"Thanks for helping me get the A+.  I'm going to grad school!" --Simon D., UCLA

  The Web site just for English students       May 25th, 2024 5:09pm      
click here to return to MyEnglishTeacher.net home
sign up for FREE English lessons, FREE updates and news, and great offers for English students!
visit our online TOEFL Help Center
have an English teacher correct your essay, composition, report or any other type of writing
have a professional correct or write your resume and cover letter!
see past lessons that have appeared on MyEnglishTeacher.net!
see this week's FREE English lesson
click here to enter the LIVE chat room
click here for great resources for teachers

buy textbooks and English books at great prices!

contact us--we'd love to hear from you!


Looking for something?





 see the answers now!

Click here for a printable version

Welcome to this week's writing lesson from


Are you writing a report, typing a letter, or building a Web site?  If so, you must have tons of questions about English grammar.  That's why we are pleased to make the following

book recommendations


This is a terrific book that explains how to correctly use grammar (basic to advanced).  The author discusses lots of problematic areas and how to correct them. Click here for more information.




This is another terrific book which covers intermediate to advanced grammar and writing skills.  This helpful guide discusses tips on creating sentences and essays.  Click here for more information.


Click here to see more English grammar and writing books.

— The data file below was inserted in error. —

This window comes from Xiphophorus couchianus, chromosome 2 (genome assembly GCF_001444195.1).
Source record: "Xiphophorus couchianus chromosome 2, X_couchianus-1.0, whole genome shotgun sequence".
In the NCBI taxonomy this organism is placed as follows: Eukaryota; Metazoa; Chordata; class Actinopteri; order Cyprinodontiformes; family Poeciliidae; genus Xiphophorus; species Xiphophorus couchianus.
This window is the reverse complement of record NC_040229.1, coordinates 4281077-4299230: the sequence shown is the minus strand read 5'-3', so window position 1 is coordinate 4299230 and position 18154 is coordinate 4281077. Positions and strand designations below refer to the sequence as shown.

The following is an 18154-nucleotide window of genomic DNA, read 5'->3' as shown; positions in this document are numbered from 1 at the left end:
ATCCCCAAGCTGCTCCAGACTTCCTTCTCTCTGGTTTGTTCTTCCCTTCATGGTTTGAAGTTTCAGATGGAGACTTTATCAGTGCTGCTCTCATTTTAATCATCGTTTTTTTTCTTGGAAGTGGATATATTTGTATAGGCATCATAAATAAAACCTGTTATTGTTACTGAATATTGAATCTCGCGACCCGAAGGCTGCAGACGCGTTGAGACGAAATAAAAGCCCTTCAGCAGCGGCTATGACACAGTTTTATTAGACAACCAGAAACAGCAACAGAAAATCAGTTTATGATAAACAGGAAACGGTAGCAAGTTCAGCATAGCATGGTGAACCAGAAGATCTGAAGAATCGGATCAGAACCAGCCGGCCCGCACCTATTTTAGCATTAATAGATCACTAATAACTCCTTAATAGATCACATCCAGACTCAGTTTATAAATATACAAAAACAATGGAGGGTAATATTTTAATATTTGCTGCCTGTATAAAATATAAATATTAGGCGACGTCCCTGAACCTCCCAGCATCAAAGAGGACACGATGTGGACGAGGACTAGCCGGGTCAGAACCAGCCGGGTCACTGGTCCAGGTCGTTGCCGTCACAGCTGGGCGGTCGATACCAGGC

Can you describe what it looks like?  

Lesson Topic: Using Adjectives and the Order of Adjectives

Let's say you want to buy a new car.  You could not go to the car dealer and say, "I have been dreaming about having a car for a long time.  I know exactly what I want.  Please give it to me."

Of course he would think you are a bit crazy, but he would also ask you a very important question: "What does your dream car look like?"  You would need to describe it to the car dealer, or you simply wouldn't get the car you had been dreaming about.  You would most likely get the automobile the dealer couldn't sell.  That wouldn't be a dream car; it would be a nightmare!

Fortunately, you could use words to describe the car of your dreams.  The words that describe things are called adjectives.  Adjectives describe nouns (nouns are people, places, and things).  Adjectives are a terrific way to make your writing a lot more interesting, too.  Take a look at the following sentence: